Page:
New made-in-Canada screening test could detect oral cancer earlier
Scientists at the Canadian Cancer Society are developing a new test that’ll detect oral cancer early and determine which wounds are precancerous and could morph into the deadly disease.
Right now, aside from biopsies and invasive surgeries to the mouth and jawbone, there aren’t many tools to screen for oral cancer. Doctors are hoping their test will be a game-changer.
But the new test comes too late for Sean O’Donoghue. The 47-year-old father of two young kids went to the dentist in June 2015 to complain about pain in his mouth. He had a sore on his tongue that wouldn’t heal for months.
“It started out as a small sore, like I might have bit my tongue and left a swollen bruise,” he told Global News on March 22. O’Donoghue passed away from complications from his cancer on March 24.
He spoke to Global News before his death to raise awareness about oral cancer and the new tool that Canadian researchers hope will catch the mysterious strain of the deadly disease much earlier.
“My life would have been saved,” he told Global News.
About 4,400 Canadians were diagnosed with oral cancer last year, according to the society. It’s a cancer that affects the skin inside the mouth, the tongue, cheeks and mouth muscles, Dr. Marco Magalhaes told Global News.
Magalhaes is a clinical scientist at Sunnybrook Hospital and the University of Toronto. He created the test with the help of a $200,000 innovation grant from the society.
While 63 per cent survive five years past their diagnosis, the cancer is often detected too late. Unlike breast cancer or prostate cancer, there is no screening tool for early detection.
Instead, patients like O’Donoghue end up with aggressive surgery with their tongue and jawbone cut into and removed in some cases. They have to deal with facial disfigurement and long-term challenges with speaking and reading.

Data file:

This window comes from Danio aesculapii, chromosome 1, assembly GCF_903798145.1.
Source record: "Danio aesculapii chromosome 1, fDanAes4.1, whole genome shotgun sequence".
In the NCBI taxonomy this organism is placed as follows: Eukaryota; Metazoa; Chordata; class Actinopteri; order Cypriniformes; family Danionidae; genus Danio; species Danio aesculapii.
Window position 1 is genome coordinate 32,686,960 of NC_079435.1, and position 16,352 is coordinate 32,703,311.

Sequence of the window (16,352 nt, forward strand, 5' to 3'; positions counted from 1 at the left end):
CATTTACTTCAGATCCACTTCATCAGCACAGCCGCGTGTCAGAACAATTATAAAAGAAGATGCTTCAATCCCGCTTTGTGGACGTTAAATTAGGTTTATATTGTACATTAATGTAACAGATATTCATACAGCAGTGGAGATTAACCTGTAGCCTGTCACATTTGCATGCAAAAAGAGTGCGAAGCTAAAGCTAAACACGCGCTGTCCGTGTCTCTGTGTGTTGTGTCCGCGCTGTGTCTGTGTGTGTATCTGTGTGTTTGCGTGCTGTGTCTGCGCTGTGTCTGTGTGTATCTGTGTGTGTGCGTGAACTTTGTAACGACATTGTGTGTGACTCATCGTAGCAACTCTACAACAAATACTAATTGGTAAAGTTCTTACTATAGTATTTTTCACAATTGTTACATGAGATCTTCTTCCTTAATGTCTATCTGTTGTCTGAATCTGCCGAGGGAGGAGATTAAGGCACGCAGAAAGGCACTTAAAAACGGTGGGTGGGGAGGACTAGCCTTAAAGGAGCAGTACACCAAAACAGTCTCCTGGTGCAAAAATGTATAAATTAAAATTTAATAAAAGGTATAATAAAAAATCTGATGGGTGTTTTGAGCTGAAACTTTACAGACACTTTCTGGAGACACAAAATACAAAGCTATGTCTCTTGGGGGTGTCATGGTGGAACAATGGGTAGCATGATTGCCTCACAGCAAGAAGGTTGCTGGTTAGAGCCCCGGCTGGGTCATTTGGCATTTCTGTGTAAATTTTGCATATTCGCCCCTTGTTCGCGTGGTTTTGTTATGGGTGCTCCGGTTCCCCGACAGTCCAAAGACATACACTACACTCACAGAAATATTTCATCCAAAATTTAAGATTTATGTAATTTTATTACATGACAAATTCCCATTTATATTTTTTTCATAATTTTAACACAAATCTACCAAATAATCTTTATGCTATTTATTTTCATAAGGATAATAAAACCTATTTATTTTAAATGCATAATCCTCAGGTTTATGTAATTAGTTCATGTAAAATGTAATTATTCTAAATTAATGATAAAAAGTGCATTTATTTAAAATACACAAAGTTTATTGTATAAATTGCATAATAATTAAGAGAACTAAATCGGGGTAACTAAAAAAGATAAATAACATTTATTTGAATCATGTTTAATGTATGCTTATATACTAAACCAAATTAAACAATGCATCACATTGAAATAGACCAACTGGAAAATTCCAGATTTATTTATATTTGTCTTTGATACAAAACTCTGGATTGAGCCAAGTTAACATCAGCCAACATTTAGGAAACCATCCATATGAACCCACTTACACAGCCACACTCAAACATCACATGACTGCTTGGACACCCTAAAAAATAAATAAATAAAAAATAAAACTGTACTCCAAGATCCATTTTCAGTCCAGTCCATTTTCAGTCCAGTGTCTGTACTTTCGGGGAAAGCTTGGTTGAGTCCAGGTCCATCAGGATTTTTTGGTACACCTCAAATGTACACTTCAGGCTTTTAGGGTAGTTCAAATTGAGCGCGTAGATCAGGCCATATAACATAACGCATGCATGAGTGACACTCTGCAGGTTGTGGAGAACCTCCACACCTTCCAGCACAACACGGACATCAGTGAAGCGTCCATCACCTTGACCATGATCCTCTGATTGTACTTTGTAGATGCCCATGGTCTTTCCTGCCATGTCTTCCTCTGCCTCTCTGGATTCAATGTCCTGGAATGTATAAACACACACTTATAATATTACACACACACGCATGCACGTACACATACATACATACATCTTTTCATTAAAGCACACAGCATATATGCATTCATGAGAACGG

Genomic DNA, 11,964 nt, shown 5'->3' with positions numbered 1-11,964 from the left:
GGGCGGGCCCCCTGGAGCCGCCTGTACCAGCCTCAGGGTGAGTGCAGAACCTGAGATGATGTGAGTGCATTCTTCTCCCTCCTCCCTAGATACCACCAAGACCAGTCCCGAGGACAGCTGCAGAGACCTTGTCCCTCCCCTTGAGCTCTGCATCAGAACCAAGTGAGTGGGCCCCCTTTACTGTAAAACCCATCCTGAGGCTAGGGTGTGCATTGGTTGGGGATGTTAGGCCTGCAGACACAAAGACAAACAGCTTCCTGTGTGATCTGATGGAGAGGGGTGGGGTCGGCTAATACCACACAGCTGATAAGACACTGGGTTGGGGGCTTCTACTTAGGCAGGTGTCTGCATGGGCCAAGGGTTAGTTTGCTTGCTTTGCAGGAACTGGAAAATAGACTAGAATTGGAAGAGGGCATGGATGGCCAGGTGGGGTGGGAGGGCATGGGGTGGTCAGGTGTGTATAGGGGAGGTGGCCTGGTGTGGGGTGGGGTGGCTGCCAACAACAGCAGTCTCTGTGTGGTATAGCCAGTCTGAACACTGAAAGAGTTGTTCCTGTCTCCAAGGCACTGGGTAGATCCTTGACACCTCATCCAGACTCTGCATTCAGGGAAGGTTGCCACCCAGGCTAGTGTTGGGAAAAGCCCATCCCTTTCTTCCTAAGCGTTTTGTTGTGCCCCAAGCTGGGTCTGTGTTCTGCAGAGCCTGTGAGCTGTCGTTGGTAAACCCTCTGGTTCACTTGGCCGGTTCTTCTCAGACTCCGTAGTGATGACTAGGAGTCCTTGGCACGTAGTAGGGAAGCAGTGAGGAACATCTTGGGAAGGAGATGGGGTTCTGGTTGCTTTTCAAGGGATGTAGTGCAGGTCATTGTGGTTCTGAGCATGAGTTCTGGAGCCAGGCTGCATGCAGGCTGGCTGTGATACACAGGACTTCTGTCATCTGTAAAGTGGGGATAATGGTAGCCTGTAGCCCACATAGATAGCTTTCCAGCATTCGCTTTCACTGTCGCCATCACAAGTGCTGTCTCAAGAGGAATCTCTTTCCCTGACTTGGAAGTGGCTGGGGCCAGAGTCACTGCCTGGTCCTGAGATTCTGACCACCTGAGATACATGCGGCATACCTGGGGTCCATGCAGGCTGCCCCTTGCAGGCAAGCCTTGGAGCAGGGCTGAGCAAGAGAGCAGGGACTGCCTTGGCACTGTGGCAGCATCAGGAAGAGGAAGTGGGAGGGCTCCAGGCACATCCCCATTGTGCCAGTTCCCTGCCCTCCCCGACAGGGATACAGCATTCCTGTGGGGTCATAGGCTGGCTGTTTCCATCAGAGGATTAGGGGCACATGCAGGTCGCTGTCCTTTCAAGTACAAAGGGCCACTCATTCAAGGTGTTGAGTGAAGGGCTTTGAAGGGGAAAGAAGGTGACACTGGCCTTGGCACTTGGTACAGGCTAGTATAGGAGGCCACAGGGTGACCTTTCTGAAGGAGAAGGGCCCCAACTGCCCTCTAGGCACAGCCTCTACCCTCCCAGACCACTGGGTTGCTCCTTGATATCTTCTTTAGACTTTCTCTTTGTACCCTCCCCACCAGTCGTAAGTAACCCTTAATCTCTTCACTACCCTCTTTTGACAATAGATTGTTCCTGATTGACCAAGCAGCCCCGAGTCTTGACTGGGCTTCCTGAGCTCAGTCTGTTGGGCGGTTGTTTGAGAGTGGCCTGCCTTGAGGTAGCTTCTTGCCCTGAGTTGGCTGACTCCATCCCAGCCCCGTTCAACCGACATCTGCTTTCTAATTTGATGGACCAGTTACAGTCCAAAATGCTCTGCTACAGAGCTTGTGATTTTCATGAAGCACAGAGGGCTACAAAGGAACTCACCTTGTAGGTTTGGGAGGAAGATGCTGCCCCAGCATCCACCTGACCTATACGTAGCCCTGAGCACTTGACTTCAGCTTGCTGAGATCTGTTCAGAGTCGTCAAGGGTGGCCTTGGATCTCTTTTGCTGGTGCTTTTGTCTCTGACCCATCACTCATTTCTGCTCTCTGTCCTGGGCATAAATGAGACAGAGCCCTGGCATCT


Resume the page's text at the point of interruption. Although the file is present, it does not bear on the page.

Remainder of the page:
During O’Donoghue’s battle with cancer, he needed a 14-hour surgery that removed 90 per cent of his tongue, lymph nodes on the left side of his mouth and tissue. Surgeons created a flap using his stomach muscles leaving significant scarring across his stomach.
“The problem with oral cancer is the treatment is surgery and it’s a surgery that’s really devastating for the patient. Then you add radiation, which is another set of problems,” Magalhaes said.
Comprehensive examinations and biopsies can’t accurately predict which cells are precancerous and have the potential to transform into cancer.
Doctors can’t develop a treatment plan or remove lesions until they know it’s definitely cancer. The new tests would determine which lesions could transform into cancer and if they’ve already invaded other tissues and aren’t contained.
“It gives the patient a much more precise prognosis so they know exactly what the chances are of this transforming into cancer,” Magalhaes explained.
The test is still in the development stages — Magalhaes and his team worked with cell samples from patients who have already been diagnosed to check for accuracy. Their next steps are to test on new patients.
He’s certain his test is paving the way to a screening tool that’s needed in oral cancer therapy.
“We’re doing exactly the same thing for the past 50 years in oral cancer diagnosis. There’s really nothing new in the market that can proactively help clinicians,” he said.
Signs and symptoms of oral cancer
When mouth cavity cancer is found and treated early, the chances of successful treatment are better. Get regular health checkups and see your dentist or doctor if you have:
- White or red patches in the mouth or the lip
- A sore in the mouth or on the lip that doesn’t heal
- A lump or thickened area in the mouth or on the lip
- Loose teeth or dentures that no longer fit
- Bleeding in the mouth
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